AOL announced Wednesday a major overhaul of its advertising business with the launch of One by AOL, an ad platform that will integrate different ad campaigns — video, desktop and mobile, for instance — under a single product.
AOL appeared on the scene in the 1990s as a dial-up internet service and famously spent a few years in an ill-fated marriage with Time Warner.
But while few outside the business sphere were watching, the company has transformed itself into a major player in online advertising, and its latest step, announced at a tech conference in California Wednesday, is meant to take that strategy a big step forward. Initial testing on the product begins this spring.
In offering a product that cuts through the “chaos” of the online ad world — as AOL Platforms CEO Bob Lord put it — the company plans to position itself among a handful of giants that dominate digital advertising, Google topmost among them.
“There will be a handful of platforms in programmatic [automatic online ads] when it all plays out,” says Joe Strolz, country manager for AOL Canada, which owns The Huffington Post Canada. “We really are well positioned to be a leader.”
The company’s getting there; it now owns the fourth-largest online ad network in the U.S. In Canada it hasn’t advanced quite as far, ranking only in the top 10. Still, that’s enough to reach 19.1 million Canadians monthly, on average, through its ad network, and 10.2 million Canadians monthly through its media sites, such as The Huffington Post, TechCrunch and ParentDish.
AOL went on something of a spending spree in recent years. Besides media properties such as HuffPost and TechCrunch, it also bought ad-industry companies such as Adapt.tv, a marketplace for video ads, and Gravity, a software startup that specializes in tracking web users. One by AOL integrates many of the ad industry acquisitions into a single product.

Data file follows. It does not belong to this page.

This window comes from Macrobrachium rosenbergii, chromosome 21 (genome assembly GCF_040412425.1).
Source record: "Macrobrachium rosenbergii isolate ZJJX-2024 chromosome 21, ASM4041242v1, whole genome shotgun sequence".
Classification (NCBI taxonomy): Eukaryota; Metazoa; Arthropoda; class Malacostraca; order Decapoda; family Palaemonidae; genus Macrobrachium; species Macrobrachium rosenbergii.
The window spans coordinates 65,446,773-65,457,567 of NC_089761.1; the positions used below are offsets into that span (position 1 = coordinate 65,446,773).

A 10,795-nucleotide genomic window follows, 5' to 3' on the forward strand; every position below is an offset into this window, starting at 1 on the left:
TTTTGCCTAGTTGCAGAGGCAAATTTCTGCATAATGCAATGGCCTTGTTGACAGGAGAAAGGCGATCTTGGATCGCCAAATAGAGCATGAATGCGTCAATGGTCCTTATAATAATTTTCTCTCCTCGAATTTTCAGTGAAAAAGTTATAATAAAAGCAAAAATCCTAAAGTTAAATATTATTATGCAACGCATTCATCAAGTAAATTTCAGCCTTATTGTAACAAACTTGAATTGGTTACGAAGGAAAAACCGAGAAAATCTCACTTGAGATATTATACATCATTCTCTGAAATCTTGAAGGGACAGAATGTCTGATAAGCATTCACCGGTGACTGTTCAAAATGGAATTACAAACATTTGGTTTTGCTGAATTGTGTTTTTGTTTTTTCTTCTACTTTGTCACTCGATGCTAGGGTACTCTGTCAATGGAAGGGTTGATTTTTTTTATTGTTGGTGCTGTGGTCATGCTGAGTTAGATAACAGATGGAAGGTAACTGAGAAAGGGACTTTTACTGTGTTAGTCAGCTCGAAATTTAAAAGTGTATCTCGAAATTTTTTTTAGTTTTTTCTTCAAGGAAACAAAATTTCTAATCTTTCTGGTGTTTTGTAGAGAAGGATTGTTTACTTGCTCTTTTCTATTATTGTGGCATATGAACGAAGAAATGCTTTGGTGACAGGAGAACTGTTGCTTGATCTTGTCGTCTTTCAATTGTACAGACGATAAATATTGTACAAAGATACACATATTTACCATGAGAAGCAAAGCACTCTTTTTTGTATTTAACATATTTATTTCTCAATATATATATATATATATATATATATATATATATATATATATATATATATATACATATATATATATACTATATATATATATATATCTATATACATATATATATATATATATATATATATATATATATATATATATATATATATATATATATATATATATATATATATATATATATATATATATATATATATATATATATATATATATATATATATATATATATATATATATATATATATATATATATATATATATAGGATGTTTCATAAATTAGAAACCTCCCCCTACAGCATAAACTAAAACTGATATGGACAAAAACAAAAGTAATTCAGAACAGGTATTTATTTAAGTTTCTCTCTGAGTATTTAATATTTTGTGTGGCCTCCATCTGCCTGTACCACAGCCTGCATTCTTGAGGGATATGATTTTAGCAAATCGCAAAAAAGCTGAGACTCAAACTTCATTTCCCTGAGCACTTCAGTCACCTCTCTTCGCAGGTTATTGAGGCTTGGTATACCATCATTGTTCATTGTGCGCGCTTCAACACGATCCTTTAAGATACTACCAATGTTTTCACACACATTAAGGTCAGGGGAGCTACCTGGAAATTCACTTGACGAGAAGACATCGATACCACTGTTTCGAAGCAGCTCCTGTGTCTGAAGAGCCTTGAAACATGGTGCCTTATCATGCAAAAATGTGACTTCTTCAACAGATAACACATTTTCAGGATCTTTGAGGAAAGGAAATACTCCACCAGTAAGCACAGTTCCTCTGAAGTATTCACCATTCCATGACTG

Providing advertisers with better data on consumers is a key part of the strategy. Despite all the data out there, “consumers have probably never been less understood,” Strolz says.
For instance, an online store may know that 40 per cent of its prospective customers abandon their shopping cart before purchase, but they may know nothing else about them. One by AOL will allow the company to track those web users when they surf to other parts of the internet, allowing the seller to build a profile of those customers, and find customized solutions to bring them back to the store.
Tracking consumers online has been a contentious issue, with privacy advocates raising concerns about how much data companies should be able to collect. But few in the industry dispute that giving advertisers better data on consumers will be a key to success in online advertising.
And few in the industry doubt that AOL’s strategy has been a success so far. Its stock price, though under pressure recently, is up fourfold from lows hit in 2011. Its latest earnings showed revenue up 13 per cent in the latest reported quarter.
And just in time, too: The company has been seeing revenue from its dial-up services shrink at a rate of nearly 10 per cent per year.
All of which suggests that old ISP which used to send CD-ROMs in the mail is a whole different company today.
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